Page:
The Supreme Court heard arguments Tuesday in U.S. Airways v. McCutchen, a case that raises the issue of whether a benefit plan administrator is entitled to full reimbursement for payments made to a plan participant injured in an accident where the participant sues and recovers damages from a third party.
“This is a contentious case,” says Howard Shapiro, a lawyer with Proskauer and co-chair of the firm’s ERISA litigation practice. “In some places, some of the conservative Republican appointees asked questions that might favor McCutchen and some of the more liberal, Democrat appointees asked questions that might benefit the plan. So there is no clear consensus position that emerges when you read the transcript.”
James McCutchen, the plan participant, was involved in a serious car accident and his benefit plan, administered by U.S. Airways, paid $66,866 for his medical expenses. McCutchen later recovered $110,000 from the driver who caused the accident and U.S. Airways asked to be reimbursed — under the plan’s subrogation and right of reimbursement provision — for the money it had paid for his medical expenses.
U.S. Airways didn’t make allowance for the legal costs McCutchen incurred while suing the driver who caused the accident — costs which had reduced his net recovery to less than what U.S. Airways was asking for. When McCutchen didn’t pay, U.S. Airways filed suit.
Relying on summary plan description language requiring reimbursement from “any monies recovered from a third party” and prior Third Circuit cases, the district court held that U.S. Airways was entitled to recover the full amount paid by the plan. The Third Circuit reversed, concluding that requiring McCutchen to pay full reimbursement was inappropriate and inequitable relief because it would leave him with less than full payment for his medical bills and provide unjust enrichment to U.S. Airways.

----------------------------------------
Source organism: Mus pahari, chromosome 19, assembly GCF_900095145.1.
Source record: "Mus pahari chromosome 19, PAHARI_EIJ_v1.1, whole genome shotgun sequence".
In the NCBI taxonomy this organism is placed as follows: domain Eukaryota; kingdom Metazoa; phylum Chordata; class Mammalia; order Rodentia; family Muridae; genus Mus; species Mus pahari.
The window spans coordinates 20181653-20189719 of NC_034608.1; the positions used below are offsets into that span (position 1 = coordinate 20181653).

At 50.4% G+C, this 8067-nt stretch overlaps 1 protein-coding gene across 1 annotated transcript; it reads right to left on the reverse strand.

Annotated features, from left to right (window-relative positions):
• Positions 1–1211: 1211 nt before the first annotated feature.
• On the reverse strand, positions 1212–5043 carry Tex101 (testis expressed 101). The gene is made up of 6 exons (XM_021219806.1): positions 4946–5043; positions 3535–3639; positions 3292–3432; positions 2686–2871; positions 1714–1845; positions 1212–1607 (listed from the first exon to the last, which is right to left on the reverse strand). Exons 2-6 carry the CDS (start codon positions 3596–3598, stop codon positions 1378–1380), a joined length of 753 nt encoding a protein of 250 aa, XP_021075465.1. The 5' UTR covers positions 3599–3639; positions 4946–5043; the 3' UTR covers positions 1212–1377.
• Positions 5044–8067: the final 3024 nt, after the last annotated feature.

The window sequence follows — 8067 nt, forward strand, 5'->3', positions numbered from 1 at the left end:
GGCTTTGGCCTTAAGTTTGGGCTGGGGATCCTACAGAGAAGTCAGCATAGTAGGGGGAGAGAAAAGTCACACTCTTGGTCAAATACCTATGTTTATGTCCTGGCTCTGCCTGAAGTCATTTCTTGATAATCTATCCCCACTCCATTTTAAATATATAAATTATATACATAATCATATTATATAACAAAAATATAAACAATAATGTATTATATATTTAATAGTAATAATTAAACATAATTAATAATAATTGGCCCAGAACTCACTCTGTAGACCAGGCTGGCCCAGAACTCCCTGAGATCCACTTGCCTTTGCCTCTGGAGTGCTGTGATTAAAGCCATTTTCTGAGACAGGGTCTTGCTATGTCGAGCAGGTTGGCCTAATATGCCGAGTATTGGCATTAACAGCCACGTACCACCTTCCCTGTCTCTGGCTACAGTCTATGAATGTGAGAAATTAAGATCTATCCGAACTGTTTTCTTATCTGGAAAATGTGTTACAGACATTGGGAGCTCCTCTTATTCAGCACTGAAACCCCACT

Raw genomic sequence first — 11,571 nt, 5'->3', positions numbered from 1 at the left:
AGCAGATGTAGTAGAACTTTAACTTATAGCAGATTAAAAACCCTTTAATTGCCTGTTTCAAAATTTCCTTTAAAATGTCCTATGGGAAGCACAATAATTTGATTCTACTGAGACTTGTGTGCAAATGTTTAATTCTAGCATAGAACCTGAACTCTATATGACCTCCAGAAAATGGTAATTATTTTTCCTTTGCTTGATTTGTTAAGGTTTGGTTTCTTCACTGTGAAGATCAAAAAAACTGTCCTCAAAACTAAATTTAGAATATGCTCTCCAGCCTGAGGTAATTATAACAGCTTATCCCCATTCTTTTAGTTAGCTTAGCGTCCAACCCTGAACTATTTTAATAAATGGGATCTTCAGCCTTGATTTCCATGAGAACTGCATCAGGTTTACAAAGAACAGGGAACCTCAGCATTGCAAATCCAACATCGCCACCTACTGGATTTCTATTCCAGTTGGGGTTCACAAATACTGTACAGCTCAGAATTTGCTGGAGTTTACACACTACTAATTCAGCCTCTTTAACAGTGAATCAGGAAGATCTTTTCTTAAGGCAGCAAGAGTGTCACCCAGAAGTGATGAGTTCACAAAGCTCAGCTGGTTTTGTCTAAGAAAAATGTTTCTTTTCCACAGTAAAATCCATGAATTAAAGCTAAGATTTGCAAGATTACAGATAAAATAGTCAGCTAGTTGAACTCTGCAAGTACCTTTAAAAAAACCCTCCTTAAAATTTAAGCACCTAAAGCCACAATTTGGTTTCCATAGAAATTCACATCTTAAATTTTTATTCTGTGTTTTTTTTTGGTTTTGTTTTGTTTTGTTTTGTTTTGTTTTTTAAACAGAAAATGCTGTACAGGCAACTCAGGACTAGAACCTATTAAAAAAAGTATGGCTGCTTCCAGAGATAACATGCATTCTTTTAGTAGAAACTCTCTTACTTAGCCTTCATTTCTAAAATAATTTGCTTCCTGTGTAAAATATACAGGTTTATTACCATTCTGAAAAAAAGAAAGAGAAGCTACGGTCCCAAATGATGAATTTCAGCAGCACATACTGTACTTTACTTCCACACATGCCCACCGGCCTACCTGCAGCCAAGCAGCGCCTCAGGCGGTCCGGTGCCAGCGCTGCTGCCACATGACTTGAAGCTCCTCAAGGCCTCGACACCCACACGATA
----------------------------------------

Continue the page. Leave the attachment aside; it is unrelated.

“That’s a critical issue,” Shapiro says. “Assume you have an unambiguous plan document and the plan sponsor or fiduciary did not commit fraud and had no intent to mislead — can equitable defenses such as unjust enrichment vary the unambiguous plan terms?”
“When plan fiduciaries do things wrong, the court tries to find a remedy, but in this case nobody is alleging the plan did anything wrong,” says J. Timothy McDonald, a partner with Thompson Hine LLP. “It would be big news if the Court were to hold that equitable principles are no longer only available to help victims, but also to help people rewrite the terms of the plan.”
If the Supreme Court finds in favor of McCutchen, “it would make employers and fiduciaries nervous, depending on how far the decision went in McCutchen’s favor,” says Shapiro.
The Supreme Court will issue its decision by June 30.
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